Red Path Spiritman & This Is

Two pieces from David Sparenberg, author of Life in the Age of Extinctions (free download), starting with Red Path Spiritman:

native-american4A man stands on open ground.  His arms stretched wide, his chest lifted, his head tossed back.  Facing skyward he hangs by the spider threads of creation.  He hangs by mere light beams of the sun.

Nobody forgets this young man.  Nobody forgets the earth warrior.  He watches over the continent of Turtle Island.

Elders gather to chant and remember.  Women come around making circle, to wail and moan, and to shed tears.  Children stand by, silent in awestruck wonder.

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Gestalt of the Dialogue

by David Sparenberg, author of Life in the Age of Extinctions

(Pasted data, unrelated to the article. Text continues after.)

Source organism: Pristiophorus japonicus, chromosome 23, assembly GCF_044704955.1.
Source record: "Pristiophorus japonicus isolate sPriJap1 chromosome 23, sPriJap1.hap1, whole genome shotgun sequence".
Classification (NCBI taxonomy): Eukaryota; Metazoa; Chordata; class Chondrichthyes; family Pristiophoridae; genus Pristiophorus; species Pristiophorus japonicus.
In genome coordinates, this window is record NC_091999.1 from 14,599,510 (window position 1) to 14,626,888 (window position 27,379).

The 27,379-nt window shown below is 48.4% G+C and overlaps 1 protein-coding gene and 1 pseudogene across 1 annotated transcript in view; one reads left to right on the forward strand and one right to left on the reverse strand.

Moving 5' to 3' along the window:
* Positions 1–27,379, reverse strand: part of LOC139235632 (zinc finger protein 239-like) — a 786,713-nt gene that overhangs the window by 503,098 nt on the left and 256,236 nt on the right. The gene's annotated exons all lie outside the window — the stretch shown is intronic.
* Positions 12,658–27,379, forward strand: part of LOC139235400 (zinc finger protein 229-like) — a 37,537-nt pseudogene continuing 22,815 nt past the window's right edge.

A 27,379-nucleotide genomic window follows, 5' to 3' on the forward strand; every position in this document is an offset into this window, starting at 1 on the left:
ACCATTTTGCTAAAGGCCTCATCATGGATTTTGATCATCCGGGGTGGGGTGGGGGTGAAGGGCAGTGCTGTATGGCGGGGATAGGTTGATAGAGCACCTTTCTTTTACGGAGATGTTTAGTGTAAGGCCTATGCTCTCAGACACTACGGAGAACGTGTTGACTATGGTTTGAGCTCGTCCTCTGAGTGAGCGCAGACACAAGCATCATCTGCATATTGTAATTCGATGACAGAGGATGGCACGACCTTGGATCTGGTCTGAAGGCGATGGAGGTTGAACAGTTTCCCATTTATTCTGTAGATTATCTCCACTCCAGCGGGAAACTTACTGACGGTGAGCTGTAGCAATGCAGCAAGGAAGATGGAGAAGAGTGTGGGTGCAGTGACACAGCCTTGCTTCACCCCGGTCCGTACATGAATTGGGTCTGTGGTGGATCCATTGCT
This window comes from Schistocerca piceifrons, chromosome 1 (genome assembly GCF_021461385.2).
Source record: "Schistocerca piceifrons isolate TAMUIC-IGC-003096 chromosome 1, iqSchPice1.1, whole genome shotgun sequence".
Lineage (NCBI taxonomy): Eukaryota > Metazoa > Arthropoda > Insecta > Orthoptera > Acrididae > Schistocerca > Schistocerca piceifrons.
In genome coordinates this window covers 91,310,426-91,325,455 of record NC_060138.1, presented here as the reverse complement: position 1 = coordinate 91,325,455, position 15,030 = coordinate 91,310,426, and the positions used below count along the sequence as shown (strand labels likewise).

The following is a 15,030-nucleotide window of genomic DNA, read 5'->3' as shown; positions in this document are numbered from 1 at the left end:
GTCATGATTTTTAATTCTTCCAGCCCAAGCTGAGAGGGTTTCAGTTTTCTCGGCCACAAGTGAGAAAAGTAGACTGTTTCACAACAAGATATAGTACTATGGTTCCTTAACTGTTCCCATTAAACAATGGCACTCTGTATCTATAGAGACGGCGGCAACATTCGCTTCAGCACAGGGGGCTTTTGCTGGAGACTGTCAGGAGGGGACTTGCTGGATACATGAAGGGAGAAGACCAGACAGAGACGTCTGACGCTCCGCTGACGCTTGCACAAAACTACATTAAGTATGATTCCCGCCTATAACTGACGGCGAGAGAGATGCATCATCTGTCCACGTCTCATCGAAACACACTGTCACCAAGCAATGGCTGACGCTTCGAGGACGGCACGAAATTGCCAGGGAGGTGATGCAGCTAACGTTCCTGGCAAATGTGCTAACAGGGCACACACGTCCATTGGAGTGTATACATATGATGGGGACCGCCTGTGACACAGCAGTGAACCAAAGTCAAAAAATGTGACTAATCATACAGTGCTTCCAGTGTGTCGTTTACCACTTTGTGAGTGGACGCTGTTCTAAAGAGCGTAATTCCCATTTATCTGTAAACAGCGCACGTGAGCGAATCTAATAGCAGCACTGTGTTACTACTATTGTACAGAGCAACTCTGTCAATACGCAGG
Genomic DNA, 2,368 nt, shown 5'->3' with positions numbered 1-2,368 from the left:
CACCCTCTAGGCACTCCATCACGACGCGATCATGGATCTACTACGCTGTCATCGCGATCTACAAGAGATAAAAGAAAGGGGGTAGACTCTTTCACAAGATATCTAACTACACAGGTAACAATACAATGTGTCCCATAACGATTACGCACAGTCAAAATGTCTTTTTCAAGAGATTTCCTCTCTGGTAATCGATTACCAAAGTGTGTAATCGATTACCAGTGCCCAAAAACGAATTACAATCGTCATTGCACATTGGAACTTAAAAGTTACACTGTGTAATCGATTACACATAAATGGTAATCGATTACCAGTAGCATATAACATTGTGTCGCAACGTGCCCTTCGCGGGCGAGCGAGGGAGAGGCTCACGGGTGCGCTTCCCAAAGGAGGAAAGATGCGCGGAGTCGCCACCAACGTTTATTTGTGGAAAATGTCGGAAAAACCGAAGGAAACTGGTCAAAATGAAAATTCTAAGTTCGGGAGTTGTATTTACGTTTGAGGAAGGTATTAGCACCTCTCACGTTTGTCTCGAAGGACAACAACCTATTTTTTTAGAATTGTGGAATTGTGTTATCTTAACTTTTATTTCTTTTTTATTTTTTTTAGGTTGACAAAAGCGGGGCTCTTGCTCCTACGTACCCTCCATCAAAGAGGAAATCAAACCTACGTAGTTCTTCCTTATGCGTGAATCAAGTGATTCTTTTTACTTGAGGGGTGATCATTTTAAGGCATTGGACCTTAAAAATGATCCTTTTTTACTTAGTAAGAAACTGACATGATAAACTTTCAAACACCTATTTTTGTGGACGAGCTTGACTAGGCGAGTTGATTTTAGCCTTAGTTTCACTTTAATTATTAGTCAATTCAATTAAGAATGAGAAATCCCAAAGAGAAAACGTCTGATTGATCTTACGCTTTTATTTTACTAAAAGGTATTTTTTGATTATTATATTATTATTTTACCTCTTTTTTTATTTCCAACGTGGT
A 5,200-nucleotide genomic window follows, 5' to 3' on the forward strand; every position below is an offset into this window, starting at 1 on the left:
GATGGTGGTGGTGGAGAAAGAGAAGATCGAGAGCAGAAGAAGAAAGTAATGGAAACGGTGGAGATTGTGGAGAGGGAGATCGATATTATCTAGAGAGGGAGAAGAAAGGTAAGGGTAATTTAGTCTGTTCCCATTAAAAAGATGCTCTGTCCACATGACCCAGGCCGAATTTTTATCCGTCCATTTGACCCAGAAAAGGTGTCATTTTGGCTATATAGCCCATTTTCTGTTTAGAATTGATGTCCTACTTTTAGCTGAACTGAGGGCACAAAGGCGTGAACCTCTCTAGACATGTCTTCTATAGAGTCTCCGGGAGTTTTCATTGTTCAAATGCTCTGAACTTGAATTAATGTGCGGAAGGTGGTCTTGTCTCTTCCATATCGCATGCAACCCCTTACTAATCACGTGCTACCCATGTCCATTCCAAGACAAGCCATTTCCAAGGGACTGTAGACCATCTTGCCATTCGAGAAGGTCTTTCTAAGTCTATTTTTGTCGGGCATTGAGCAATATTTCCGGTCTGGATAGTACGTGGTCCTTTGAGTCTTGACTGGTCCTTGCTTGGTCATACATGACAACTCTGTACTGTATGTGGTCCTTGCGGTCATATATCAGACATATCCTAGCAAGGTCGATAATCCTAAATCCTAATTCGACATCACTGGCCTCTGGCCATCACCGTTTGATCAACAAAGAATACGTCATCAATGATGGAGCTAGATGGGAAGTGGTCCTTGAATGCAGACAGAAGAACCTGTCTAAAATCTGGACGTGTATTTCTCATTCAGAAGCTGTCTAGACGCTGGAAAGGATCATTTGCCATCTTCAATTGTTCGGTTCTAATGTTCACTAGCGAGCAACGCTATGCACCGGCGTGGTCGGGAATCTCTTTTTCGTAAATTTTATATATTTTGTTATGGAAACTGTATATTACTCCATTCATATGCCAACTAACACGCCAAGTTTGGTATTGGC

We cannot talk about greening
without talking about peace
We cannot talk about peace
without talking about justice
We cannot talk about justice
without addressing injustice
We cannot speak of injustice with integrity
without talking about the problems of injustice
such as race and poverty, exploitation
and so on.

We cannot talk about the problems
without talking about indifference to suffering
We cannot talk about indifference to suffering
without examining the labyrinth of violence
We cannot speak of violence
without talking about hatred
We cannot talk about hatred
without talking about fear
We cannot talk about fear
without addressing the mutuality of vulnerability
and the given condition of relatedness.